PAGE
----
Thanks to @jamesgeorge007, the CLI will now suggest a command in case of a typo! It’s all about these tiny little things.

What’s new in React Native CLI 4.0.0?

React Native CLI 4.0.0 is a new version that is available for all React Native developers who will be using the upcoming 0.62 version. You can look at the full Github changelog here.

I have highlighted some of the most important changes below.

Improved support for different build flavors on Android

Historically, the CLI assumed that there’s usually debug and release build of your Android app. However, as your application grows and you keep adding new modules, it may happen that there are more flavors and applications present within your Gradle project.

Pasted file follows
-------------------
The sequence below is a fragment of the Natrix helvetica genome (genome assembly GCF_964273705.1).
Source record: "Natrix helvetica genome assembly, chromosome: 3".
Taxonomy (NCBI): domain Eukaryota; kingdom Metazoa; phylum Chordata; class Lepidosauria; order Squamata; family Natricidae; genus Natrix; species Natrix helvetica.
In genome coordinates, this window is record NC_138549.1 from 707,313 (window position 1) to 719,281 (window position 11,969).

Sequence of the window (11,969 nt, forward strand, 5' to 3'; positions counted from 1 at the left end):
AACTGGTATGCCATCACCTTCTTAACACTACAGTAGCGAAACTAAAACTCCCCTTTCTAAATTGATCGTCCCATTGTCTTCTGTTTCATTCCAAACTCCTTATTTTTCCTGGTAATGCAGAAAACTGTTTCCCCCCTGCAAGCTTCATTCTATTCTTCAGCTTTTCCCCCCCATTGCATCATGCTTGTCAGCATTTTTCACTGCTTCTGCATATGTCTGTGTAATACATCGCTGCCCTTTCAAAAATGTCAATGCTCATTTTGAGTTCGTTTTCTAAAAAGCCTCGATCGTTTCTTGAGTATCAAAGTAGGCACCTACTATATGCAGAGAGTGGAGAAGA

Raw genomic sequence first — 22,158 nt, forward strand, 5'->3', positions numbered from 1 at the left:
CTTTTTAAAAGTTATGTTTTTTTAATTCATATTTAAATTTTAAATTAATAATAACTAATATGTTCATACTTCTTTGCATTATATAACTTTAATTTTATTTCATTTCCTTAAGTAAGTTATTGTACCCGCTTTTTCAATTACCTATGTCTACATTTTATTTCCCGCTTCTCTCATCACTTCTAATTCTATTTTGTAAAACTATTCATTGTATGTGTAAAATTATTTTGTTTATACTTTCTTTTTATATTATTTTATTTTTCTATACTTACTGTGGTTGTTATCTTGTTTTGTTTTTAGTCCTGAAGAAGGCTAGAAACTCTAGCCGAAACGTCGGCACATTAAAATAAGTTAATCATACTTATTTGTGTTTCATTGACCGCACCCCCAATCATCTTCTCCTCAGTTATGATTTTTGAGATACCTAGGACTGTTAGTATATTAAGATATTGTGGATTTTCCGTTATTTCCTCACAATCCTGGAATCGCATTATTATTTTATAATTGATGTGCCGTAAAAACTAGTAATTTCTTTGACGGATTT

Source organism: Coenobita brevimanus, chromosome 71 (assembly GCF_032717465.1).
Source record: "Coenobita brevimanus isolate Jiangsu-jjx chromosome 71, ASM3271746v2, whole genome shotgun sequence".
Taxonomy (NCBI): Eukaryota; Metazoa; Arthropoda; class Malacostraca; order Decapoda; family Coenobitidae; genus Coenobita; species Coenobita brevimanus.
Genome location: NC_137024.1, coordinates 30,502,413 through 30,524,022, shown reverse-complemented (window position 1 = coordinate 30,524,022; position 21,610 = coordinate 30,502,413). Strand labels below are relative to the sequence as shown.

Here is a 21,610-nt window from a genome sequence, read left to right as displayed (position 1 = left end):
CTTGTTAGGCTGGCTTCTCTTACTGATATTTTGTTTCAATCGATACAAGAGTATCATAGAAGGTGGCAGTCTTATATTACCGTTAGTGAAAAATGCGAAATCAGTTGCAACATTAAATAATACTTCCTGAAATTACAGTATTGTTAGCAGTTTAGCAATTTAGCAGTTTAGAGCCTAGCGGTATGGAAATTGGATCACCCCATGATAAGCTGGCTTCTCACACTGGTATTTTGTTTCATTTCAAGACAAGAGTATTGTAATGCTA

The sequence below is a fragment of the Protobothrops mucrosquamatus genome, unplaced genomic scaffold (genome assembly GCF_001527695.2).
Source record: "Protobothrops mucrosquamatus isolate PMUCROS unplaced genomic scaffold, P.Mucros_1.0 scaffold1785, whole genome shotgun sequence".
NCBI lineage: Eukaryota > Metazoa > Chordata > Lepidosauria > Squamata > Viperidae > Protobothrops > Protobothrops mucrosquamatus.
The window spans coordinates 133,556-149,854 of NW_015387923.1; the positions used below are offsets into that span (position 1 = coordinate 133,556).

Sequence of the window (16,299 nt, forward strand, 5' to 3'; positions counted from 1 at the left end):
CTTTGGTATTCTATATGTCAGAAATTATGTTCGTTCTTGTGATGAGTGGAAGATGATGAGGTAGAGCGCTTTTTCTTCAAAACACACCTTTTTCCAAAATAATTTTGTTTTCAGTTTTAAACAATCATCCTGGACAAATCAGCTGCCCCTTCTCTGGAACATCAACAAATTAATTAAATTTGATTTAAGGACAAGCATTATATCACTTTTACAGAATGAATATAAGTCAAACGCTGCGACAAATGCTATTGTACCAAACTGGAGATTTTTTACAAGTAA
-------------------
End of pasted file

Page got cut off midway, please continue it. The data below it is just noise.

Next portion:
In order to make working in such environments easier, we have optimized the run-android experience by removing --appId and --appIdSuffix from the CLI options, and introducing --flavor instead.

Such solution should be less confusing and promote running the project in a way that you usually do when working with Android studio or Gradle wrapper.

Metro update to 0.58 version

React Native CLI 3.x runs on Metro 0.56. While preparing CLI for the next React Native release, we aligned the version used by the CLI with the one that React Native expects.

In the future, we’re planning to remove Metro dependency from the CLI and move that onto React Native. That way, our updates can ship to a broader audience, regardless of the React Native version. It also makes more sense to be part of React Native, since for the CLI, Metro updates are never breaking and are hard to test.